In 1996, a petition was filed by the retired DG of police of Assam, UP and BSF, Prakash Singh and others before the Supreme Court on the police abuse and misuse of their powers. The judgement was delivered by the three-judge bench of Y.K. Sabharwal, C.K. Thakker and P.K. Balasubramanyan in September 2006. The bench addressed the allegations of non-enforcement and discriminatory application of laws in favour of persons with clout, and also raised instances of unauthorised detentions, torture, harassment, etc. against ordinary citizens. The court issued various directions to the Centre and states like setting up of State Security Commission, Police Establishment Board for deciding on postings, transfers and promotions for officers below the rank of Deputy Superintendent of Police, and make recommendations to the state government for officers of higher ranks, constitute Police Complaints Authorities at the state and district levels to inquire into allegations of serious misconduct and abuse of power by police personnel etc.
A NITI Aayog paper in 2016 entitled “Building Smart Police in India” captured the status of implementation of the SC directions and concluded it as a dismal picture. “In what is considered to be bypassing court the directions, seventeen states (Assam, Bihar, Chhattisgarh, Gujarat, Haryana, Himachal Pradesh, Karnataka, Kerala, Maharashtra, Meghalaya, Mizoram, Punjab, Rajasthan, Sikkim, Tamil Nadu, Tripura, Uttarakhand) passed new laws legitimizing status quo while other states passed merely executive orders.” Evidently states, not West Bengal alone, feel that their power emanates from the barrel of policemen where even the country’s highest court cannot intervene.
Meanwhile, the police force in West Bengal illustrates how the condition have worsened since the 1996 PIL. It is alleged that vacancies in the force are not filled. Instead, since 2012, the state started a civic police volunteer force. These volunteers are enrolled at the thana (police station) level and are recruited on no-work no-pay basis. Earlier, for doing duties for maintenance of law and order in elections, religious festivals like Durga puja or disaster management, West Bengal used to hire home guards, but now it claimed that the state created a trained pool of police volunteers. The members of the civic police with a minimum educational qualification of 8th standard passed, are trained for 10 days and were given Rs 141 per day as remuneration (this was in 2012—Rs 9,000 a month now).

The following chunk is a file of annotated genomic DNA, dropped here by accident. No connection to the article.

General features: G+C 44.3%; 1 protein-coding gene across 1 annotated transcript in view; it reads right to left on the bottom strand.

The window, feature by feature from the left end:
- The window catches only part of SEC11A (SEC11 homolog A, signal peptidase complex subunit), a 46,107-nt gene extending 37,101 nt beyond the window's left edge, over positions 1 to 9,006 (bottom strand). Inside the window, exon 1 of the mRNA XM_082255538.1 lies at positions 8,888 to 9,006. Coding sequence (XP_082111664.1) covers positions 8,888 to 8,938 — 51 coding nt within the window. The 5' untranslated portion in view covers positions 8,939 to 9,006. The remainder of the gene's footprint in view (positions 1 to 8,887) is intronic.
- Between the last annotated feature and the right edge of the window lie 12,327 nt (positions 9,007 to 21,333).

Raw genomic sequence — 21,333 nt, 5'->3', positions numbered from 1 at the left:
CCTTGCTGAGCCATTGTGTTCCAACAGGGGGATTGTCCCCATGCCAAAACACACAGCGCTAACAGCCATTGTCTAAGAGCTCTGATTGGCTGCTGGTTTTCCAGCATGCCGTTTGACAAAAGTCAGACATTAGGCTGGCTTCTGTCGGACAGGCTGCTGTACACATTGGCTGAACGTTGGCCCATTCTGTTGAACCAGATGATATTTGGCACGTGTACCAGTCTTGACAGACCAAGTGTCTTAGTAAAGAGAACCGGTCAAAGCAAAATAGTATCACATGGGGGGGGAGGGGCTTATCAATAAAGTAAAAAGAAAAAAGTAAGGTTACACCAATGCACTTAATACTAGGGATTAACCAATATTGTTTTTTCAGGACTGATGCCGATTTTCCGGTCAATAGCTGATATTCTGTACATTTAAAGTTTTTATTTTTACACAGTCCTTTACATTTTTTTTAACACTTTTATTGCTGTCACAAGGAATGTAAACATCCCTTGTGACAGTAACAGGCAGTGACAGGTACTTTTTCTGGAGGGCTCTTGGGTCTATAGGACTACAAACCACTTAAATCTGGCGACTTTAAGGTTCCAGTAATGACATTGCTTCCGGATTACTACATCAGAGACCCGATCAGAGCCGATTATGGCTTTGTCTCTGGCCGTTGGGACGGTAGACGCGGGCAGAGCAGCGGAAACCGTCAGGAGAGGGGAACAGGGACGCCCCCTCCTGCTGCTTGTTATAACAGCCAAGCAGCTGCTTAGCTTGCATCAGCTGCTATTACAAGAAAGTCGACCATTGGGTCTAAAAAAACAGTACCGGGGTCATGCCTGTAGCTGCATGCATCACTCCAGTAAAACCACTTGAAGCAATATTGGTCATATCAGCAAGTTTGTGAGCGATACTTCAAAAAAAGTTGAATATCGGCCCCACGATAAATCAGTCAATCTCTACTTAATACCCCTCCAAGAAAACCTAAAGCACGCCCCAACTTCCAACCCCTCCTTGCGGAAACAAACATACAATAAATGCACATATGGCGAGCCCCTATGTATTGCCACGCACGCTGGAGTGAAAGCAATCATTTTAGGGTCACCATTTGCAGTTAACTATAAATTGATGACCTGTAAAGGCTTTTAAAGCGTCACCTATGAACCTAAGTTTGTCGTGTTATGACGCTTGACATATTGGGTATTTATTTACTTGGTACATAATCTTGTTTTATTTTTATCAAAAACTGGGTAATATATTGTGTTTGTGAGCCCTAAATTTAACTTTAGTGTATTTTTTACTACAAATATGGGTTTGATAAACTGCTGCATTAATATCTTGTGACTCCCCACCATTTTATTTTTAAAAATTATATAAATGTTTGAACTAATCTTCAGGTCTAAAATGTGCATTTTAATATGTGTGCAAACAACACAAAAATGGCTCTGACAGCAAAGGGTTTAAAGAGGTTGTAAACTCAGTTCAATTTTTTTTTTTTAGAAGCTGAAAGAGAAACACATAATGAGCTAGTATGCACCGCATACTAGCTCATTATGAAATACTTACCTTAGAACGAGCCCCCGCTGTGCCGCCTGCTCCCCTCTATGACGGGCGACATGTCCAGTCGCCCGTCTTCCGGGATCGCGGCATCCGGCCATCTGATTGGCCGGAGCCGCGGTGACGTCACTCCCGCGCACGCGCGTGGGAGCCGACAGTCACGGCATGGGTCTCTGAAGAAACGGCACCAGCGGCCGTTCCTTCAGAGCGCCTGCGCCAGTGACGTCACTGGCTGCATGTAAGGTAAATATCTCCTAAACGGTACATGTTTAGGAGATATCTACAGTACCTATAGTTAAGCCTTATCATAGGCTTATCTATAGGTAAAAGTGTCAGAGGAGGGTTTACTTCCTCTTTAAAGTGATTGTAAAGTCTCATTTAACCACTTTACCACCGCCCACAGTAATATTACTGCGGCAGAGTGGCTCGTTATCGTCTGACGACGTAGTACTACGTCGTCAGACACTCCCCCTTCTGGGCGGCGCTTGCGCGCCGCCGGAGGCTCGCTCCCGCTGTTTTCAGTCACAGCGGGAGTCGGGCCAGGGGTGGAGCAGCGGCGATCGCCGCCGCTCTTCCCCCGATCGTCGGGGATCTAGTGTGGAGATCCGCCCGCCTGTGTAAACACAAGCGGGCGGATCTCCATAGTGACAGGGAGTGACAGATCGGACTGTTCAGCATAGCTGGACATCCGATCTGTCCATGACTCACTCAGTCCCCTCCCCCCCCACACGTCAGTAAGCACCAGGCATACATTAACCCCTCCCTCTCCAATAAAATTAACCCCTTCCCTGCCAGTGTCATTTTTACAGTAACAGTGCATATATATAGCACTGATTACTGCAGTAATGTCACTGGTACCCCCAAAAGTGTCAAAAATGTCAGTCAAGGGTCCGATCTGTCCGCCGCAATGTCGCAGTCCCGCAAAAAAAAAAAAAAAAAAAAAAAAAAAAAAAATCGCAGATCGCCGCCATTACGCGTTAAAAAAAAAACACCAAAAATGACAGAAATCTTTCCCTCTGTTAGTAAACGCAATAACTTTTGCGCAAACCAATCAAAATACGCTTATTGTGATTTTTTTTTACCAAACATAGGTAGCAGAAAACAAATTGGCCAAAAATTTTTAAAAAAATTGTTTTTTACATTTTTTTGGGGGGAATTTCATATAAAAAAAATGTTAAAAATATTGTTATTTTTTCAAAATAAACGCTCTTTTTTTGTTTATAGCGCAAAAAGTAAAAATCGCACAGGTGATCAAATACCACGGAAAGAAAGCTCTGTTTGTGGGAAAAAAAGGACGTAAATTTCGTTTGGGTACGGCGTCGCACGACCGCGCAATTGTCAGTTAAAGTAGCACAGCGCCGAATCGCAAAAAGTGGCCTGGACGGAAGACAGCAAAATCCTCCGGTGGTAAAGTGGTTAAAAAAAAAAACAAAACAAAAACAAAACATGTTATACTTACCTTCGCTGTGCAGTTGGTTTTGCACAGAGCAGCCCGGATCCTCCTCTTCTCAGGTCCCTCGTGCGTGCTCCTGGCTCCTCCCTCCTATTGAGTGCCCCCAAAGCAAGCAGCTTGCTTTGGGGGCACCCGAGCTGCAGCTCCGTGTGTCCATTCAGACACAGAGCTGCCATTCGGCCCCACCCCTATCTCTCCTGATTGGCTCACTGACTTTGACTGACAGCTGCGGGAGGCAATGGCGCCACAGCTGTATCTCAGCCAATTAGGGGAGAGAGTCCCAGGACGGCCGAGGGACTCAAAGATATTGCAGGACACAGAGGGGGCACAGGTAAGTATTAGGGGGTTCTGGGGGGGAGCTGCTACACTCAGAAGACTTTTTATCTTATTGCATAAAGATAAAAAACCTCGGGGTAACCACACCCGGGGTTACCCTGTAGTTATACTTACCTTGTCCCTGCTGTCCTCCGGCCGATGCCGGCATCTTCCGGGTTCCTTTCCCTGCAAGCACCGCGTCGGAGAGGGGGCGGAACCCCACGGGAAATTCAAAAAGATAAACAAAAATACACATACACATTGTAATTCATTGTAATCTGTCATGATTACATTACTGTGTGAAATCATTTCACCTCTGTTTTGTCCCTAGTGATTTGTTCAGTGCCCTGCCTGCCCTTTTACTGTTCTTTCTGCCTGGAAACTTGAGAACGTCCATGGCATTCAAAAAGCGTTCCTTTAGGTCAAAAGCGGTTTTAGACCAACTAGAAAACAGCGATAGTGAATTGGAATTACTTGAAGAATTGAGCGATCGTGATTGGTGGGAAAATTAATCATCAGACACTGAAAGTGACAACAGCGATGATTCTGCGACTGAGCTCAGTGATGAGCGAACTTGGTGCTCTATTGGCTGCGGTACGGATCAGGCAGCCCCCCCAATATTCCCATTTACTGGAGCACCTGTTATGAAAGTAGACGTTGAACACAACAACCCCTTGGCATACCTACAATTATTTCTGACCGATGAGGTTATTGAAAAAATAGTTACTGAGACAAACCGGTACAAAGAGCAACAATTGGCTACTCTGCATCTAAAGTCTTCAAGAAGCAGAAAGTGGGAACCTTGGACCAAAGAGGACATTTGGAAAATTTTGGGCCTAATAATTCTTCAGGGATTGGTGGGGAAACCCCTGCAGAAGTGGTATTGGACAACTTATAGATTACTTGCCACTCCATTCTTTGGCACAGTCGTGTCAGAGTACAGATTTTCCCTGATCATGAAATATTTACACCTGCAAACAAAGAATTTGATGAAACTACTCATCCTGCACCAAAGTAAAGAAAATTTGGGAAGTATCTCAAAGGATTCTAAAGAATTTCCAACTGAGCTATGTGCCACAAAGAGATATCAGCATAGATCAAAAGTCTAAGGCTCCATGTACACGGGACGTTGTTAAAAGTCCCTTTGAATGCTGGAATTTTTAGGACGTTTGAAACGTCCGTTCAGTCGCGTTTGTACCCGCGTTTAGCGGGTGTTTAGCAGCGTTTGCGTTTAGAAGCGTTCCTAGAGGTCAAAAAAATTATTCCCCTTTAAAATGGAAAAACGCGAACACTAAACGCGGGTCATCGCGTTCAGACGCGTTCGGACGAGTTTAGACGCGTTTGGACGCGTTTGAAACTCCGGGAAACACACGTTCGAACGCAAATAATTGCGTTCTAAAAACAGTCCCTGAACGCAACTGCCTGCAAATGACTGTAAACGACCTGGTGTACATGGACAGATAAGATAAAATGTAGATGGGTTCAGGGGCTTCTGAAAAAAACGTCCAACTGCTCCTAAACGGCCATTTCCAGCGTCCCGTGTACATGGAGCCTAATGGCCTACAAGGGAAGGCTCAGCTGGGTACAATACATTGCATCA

These apart, the abysmal level of training and expertise of Kolkata police was seen recently when an official, Eva Thapa, bit a job seeking demonstrator in Kolkata’s Camac Street. What is more, even after such an incident was beamed by the TV channels, the Kolkata police ordered an inquiry only after a few days of public outrage. This clearly shows how much the law enforcement agency in West Bengal has turned bankrupt of rules, procedures and discipline.
When the courts find that any sensitive investigation needs to be undertaken they called upon the national investigative agencies, even constitute SITs with senior officials drawn from forces. But when the entire system of a police establishment turns out to be faulty, biased and indulging in not so legal activities shouldn’t the courts take suo moto cognizance? It seems mere pronouncing judgment, as the Supreme Court did in 2006 (that too ten years after a PIL was filed) will not be enough to clean the Augean Stable of law and order enforcements but constant monitoring of political interferences, corruptions and unlawful activities of police needs for personal freedom of a civilised and democratic individual. Without such a safeguard, all powers, elected either through democratic process or the way Mao Zedong was elevated, will use the barrel of the police gun and exhibit their powers.
Borrowing from Gopal Krishna Gokhale one can conclude that what Bengal has been doing today unchecked will be done by the rest of the country tomorrow. West Bengal police minister Mamata Banerjee has done a great service for the nation’s top court to take up a challenge—pending police reform bring certain police chiefs under its authority, like it does in certain cases—and re-rail the faulty system to uphold the rule of law for the sake of ordinary citizens. Only the top legal body can fix the badly mauled system of law enforcement.
Author Sugato Hazra’s latest book is “Losing the Plot: The Political Isolation of Bengal”.